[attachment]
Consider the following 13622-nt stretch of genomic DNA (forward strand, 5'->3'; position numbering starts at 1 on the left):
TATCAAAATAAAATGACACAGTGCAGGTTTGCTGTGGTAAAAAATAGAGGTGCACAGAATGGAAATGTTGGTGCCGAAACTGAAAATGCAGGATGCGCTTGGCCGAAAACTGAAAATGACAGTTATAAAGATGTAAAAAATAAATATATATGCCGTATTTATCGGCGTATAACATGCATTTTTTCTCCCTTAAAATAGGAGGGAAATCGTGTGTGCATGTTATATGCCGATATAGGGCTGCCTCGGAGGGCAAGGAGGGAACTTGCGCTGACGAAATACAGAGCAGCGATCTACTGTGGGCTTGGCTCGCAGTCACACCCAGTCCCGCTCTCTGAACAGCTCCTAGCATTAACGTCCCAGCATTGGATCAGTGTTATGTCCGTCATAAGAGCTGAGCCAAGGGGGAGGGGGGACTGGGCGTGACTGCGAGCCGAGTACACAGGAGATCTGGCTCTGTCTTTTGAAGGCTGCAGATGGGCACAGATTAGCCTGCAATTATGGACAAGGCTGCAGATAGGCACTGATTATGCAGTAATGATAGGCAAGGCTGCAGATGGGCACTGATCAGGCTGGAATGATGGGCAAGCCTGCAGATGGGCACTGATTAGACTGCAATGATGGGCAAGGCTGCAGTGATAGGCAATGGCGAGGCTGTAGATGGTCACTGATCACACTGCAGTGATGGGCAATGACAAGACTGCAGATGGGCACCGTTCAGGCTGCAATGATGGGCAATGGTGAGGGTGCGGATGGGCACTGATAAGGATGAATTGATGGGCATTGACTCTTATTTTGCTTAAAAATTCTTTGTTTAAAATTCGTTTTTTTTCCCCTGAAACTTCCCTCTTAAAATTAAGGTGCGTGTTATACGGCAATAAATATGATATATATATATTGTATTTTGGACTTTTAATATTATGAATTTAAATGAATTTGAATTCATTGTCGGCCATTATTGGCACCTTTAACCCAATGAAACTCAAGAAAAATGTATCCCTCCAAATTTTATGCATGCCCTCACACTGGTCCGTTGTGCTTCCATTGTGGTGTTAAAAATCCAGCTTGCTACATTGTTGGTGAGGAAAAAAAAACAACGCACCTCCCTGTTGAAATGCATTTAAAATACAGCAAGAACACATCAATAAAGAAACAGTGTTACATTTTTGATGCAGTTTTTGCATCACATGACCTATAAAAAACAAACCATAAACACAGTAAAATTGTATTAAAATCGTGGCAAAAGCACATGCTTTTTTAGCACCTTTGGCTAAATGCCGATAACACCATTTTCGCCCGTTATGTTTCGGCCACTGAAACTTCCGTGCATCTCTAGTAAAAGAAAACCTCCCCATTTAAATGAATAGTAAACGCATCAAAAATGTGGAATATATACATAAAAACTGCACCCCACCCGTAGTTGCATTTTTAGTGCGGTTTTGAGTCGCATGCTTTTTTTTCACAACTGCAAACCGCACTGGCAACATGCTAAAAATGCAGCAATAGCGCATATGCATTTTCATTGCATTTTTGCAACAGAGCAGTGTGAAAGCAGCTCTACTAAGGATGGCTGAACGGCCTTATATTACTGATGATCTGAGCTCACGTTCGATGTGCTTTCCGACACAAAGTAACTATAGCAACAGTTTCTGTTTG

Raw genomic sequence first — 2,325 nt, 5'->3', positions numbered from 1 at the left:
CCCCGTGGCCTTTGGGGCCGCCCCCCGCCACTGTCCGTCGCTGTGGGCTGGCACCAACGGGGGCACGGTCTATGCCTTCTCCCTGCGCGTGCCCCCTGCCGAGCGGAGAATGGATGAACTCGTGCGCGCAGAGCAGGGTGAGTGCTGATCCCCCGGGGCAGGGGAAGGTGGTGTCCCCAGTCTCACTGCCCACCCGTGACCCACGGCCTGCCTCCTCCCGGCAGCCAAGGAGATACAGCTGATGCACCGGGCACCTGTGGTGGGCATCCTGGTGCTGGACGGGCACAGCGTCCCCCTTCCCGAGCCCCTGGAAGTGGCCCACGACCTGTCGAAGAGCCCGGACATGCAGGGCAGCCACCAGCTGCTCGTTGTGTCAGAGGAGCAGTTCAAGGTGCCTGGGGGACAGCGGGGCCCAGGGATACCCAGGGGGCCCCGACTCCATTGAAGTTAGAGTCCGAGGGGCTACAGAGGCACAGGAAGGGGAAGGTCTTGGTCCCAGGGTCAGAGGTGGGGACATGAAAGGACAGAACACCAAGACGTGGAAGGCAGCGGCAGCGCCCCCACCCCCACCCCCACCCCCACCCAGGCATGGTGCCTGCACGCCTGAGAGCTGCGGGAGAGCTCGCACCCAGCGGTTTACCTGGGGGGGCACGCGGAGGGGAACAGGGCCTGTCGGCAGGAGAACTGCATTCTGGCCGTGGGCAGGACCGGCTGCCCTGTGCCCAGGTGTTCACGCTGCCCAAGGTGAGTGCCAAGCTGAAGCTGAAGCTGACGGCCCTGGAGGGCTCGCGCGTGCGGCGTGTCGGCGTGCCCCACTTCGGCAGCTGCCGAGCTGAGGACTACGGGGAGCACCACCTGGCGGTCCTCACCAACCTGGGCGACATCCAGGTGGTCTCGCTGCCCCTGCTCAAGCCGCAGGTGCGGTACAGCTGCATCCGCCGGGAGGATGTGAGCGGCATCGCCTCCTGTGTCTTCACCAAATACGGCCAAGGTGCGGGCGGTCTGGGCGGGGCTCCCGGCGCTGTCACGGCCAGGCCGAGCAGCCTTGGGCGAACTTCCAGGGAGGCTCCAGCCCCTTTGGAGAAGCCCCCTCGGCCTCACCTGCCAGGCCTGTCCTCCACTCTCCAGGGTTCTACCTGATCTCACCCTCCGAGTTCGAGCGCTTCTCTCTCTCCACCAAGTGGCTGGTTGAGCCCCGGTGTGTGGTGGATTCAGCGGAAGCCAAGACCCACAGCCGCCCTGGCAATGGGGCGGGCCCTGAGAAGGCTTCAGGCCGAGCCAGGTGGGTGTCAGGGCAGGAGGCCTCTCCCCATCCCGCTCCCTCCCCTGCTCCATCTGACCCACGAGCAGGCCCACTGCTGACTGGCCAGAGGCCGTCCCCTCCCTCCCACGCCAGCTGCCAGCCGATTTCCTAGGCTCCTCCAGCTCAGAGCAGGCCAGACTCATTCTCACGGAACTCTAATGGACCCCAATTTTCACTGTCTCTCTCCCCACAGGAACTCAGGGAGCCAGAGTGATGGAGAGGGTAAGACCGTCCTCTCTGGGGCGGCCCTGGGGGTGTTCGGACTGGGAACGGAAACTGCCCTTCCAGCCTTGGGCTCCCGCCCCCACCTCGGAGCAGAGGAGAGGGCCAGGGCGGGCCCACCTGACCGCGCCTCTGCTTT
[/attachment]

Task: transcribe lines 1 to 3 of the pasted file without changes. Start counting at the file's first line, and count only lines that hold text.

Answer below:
Consider the following 13622-nt stretch of genomic DNA (forward strand, 5'->3'; position numbering starts at 1 on the left):
TATCAAAATAAAATGACACAGTGCAGGTTTGCTGTGGTAAAAAATAGAGGTGCACAGAATGGAAATGTTGGTGCCGAAACTGAAAATGCAGGATGCGCTTGGCCGAAAACTGAAAATGACAGTTATAAAGATGTAAAAAATAAATATATATGCCGTATTTATCGGCGTATAACATGCATTTTTTCTCCCTTAAAATAGGAGGGAAATCGTGTGTGCATGTTATATGCCGATATAGGGCTGCCTCGGAGGGCAAGGAGGGAACTTGCGCTGACGAAATACAGAGCAGCGATCTACTGTGGGCTTGGCTCGCAGTCACACCCAGTCCCGCTCTCTGAACAGCTCCTAGCATTAACGTCCCAGCATTGGATCAGTGTTATGTCCGTCATAAGAGCTGAGCCAAGGGGGAGGGGGGACTGGGCGTGACTGCGAGCCGAGTACACAGGAGATCTGGCTCTGTCTTTTGAAGGCTGCAGATGGGCACAGATTAGCCTGCAATTATGGACAAGGCTGCAGATAGGCACTGATTATGCAGTAATGATAGGCAAGGCTGCAGATGGGCACTGATCAGGCTGGAATGATGGGCAAGCCTGCAGATGGGCACTGATTAGACTGCAATGATGGGCAAGGCTGCAGTGATAGGCAATGGCGAGGCTGTAGATGGTCACTGATCACACTGCAGTGATGGGCAATGACAAGACTGCAGATGGGCACCGTTCAGGCTGCAATGATGGGCAATGGTGAGGGTGCGGATGGGCACTGATAAGGATGAATTGATGGGCATTGACTCTTATTTTGCTTAAAAATTCTTTGTTTAAAATTCGTTTTTTTTCCCCTGAAACTTCCCTCTTAAAATTAAGGTGCGTGTTATACGGCAATAAATATGATATATATATATTGTATTTTGGACTTTTAATATTATGAATTTAAATGAATTTGAATTCATTGTCGGCCATTATTGGCACCTTTAACCCAATGAAACTCAAGAAAAATGTATCCCTCCAAATTTTATGCATGCCCTCACACTGGTCCGTTGTGCTTCCATTGTGGTGTTAAAAATCCAGCTTGCTACATTGTTGGTGAGGAAAAAAAAACAACGCACCTCCCTGTTGAAATGCATTTAAAATACAGCAAGAACACATCAATAAAGAAACAGTGTTACATTTTTGATGCAGTTTTTGCATCACATGACCTATAAAAAACAAACCATAAACACAGTAAAATTGTATTAAAATCGTGGCAAAAGCACATGCTTTTTTAGCACCTTTGGCTAAATGCCGATAACACCATTTTCGCCCGTTATGTTTCGGCCACTGAAACTTCCGTGCATCTCTAGTAAAAGAAAACCTCCCCATTTAAATGAATAGTAAACGCATCAAAAATGTGGAATATATACATAAAAACTGCACCCCACCCGTAGTTGCATTTTTAGTGCGGTTTTGAGTCGCATGCTTTTTTTTCACAACTGCAAACCGCACTGGCAACATGCTAAAAATGCAGCAATAGCGCATATGCATTTTCATTGCATTTTTGCAACAGAGCAGTGTGAAAGCAGCTCTACTAAGGATGGCTGAACGGCCTTATATTACTGATGATCTGAGCTCACGTTCGATGTGCTTTCCGACACAAAGTAACTATAGCAACAGTTTCTGTTTG

Raw genomic sequence first — 2,325 nt, 5'->3', positions numbered from 1 at the left: